16:03 GMT +322 July 2018
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    An unidentified miner sifts through sand and smashed rocks looking for gold at the town of Mongbwalu, Congo (File)

    98 Percent of DR Congo's Gold is Smuggled Abroad as Pillaging Intensifies

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    Artisanal metal mining in the Democratic Republic of Congo is dominated by armed groups which levy taxes on workers and smuggle metal out of the country for sale on the international market, researcher Lotte Hoex told Radio Sputnik.

    Artisanal metal mining in the Democratic Republic of Congo (DRC) is mostly under the control of armed groups, and many large multinational companies know little about the origin of the metal they buy, Lotte Hoex, researcher in conflict mapping at the International Peace Information Service, told Radio Sputnik.

    In contrast to industrial mining, in which the metal goes directly to corporations working in the Congo, artisanal mining is carried out by miners working independently.

    During the course of its research, the International Peace Information Service visited about 2,000 artisanal mining sites in the DRC. They found that minerals such as gold are sold to local traders, who then take the minerals over the borders, mainly to Rwanda, and in Rwanda sell them to the international market.

    "They go to smelters, smelters smelt these minerals and then sell to the big companies. Big corporations often don't know where their minerals are coming from, because they buy it from the smelters," Hoex explained.

    "However, there is increased information and legislation that give companies the responsibility to research where their minerals are coming from, and to make sufficient efforts to research the circumstances at the mining site."

    The research team reported on armed groups which control the mining sites, who are often serving in the national army.

    "The type of control that they have on the mining sites is mainly levying illegal taxes. So, they ask the miners to pay part of their income to them. Sometimes this is part of the mineral itself, a piece of gold, but in other cases this is really some money, either to the army or the rebel groups," Heex said.

    "We have seen in areas where the rebel groups have less daily control over the mining sites, the most (common) type of control that we see is pillaging. So, they come to the mining site once a week, once a month, and they pillage the minerals, the money, etc."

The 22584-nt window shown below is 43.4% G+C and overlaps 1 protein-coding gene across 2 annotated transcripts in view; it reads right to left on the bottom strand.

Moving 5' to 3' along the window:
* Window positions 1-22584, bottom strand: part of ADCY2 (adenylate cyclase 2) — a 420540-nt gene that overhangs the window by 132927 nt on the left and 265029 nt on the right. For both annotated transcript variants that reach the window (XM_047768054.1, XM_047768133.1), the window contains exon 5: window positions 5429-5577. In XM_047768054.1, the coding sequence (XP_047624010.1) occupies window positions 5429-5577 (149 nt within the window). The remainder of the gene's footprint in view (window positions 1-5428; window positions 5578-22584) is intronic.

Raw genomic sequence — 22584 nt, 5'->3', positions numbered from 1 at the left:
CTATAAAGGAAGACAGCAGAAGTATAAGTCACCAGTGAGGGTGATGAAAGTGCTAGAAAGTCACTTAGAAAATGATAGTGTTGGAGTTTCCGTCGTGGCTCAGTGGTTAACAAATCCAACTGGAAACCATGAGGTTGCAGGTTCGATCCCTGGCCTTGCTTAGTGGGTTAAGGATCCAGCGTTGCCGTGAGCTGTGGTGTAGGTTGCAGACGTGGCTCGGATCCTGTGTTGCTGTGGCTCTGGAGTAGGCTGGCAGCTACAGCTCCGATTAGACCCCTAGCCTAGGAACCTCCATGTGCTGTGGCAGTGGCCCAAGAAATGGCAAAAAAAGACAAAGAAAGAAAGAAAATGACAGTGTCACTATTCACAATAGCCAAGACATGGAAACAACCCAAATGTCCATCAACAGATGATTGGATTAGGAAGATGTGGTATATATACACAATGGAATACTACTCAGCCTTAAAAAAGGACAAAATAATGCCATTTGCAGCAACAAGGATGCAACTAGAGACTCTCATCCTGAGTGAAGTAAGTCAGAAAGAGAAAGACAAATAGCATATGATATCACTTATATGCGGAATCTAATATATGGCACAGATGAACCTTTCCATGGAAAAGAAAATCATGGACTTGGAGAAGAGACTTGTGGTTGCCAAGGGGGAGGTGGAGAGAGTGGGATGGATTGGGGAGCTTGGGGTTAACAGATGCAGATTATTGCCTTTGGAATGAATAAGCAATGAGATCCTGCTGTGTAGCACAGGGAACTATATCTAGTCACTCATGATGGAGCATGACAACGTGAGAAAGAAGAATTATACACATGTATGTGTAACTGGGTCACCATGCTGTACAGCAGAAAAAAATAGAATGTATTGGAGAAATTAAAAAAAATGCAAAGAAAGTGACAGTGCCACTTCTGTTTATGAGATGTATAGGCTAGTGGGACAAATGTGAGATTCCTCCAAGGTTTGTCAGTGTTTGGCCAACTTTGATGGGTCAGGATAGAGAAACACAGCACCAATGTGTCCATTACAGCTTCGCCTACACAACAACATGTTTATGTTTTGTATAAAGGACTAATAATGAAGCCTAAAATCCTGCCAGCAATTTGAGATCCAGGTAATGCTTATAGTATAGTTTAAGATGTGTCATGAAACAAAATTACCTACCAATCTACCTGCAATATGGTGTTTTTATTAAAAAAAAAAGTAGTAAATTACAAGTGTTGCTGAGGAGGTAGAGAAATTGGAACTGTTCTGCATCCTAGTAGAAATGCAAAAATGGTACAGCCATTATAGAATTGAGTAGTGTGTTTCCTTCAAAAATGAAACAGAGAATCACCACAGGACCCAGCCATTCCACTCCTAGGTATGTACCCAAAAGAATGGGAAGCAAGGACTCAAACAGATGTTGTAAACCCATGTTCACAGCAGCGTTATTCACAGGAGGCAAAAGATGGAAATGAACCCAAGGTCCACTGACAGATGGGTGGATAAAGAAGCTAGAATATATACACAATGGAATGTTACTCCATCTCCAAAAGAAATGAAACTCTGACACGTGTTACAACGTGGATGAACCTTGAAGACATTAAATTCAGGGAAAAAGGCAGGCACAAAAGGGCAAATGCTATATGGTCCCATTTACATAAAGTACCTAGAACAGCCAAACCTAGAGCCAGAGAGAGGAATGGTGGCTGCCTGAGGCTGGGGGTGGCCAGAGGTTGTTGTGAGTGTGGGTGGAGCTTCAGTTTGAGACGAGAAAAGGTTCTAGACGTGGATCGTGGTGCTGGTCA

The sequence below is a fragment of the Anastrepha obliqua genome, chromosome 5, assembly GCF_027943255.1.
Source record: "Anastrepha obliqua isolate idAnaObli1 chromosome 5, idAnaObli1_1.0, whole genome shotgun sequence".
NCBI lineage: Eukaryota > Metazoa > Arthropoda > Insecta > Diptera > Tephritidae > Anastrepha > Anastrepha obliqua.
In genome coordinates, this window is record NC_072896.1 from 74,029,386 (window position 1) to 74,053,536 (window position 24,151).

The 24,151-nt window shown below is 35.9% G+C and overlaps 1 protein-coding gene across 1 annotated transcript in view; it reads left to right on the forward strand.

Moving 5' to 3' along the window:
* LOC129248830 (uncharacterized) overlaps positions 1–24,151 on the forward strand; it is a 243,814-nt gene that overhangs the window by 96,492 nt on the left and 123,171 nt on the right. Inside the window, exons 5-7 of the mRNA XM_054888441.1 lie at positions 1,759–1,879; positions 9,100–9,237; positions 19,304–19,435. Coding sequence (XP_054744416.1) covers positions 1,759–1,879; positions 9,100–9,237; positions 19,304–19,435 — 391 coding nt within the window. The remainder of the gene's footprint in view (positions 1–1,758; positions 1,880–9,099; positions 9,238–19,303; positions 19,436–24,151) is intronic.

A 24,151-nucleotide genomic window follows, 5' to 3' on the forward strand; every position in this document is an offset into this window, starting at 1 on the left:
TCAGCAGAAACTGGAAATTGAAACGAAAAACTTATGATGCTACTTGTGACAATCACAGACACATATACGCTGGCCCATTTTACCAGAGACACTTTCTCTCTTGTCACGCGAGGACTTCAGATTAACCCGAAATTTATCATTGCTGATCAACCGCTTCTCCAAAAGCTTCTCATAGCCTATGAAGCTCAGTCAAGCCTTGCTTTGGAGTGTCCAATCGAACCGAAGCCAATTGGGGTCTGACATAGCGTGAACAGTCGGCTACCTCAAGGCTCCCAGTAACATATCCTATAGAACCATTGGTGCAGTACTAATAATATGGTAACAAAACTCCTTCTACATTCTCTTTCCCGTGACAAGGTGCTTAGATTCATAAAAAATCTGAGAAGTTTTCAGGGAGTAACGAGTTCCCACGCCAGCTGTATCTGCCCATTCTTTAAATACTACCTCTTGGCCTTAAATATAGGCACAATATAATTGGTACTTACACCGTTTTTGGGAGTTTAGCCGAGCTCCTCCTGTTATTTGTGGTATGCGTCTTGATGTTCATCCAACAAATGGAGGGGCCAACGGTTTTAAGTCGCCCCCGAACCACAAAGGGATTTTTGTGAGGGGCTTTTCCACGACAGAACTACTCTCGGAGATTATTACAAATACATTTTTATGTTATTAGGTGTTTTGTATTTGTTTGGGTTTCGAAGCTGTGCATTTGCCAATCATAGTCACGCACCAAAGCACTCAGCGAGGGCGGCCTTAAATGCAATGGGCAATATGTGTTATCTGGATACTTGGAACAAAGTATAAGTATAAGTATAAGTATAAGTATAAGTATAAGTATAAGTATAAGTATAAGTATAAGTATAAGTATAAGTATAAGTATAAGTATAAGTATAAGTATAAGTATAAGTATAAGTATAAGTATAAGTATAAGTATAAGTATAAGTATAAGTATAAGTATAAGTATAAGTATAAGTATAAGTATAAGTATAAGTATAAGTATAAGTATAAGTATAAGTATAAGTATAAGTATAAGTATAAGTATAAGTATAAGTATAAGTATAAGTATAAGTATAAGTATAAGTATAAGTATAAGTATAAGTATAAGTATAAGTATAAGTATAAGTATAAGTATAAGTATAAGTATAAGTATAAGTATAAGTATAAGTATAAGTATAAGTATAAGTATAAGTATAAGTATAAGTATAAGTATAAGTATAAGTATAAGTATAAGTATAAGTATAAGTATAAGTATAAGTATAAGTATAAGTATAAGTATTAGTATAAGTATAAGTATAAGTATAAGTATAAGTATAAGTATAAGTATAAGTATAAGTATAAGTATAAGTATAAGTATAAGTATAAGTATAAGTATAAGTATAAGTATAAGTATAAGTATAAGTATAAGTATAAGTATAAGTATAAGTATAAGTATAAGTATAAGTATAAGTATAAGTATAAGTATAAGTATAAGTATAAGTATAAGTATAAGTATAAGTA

The DRC's mining industry is mainly comprised of three sectors: tin, coltan, and wolframite, which have had varying success in certifying their mines.

    "For example, the tin sector has a certification mechanism, whereby the mines are certified and cleared for companies to source from. This certification mechanism is led by a consortium of ten (tin mining) companies."

    "However, gold is very different. About 98 percent of gold is being smuggled out of the DRC, and companies have failed to contribute to the sector. One reason for that, is because it's very easy to smuggle (gold). Tin is way heavier, it's not worth that much, whereas gold is very small, it's worth a lot, so it's very easy to smuggle," Hoex explained.

    "We have seen that actually, over the years this sector is getting worse and worse, so more armed groups are present at the mining sites. It's not regulated at all, actually."

    The research institute's latest report found that about 50 percent of metal mines in the DRC are certified to source from, which helps companies to understand the best place to buy their minerals from Hoex said.

    As well as more information for companies, more regulation from the DRC and international governments and control over armed forces would also help to stop these illegal practices.

    "What would be very important, is that the army controls its men. We have seen that at about 70 percent of the mining sites where an armed group is present, the army is present, and these are undisciplined elements of the army. Here is a big role for the government itself but also the international community, to help the army to control its men, to know where they are and what they're doing."

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    Tags:
    smuggling, metal, gold, mining, Africa, Democratic Republic of Congo
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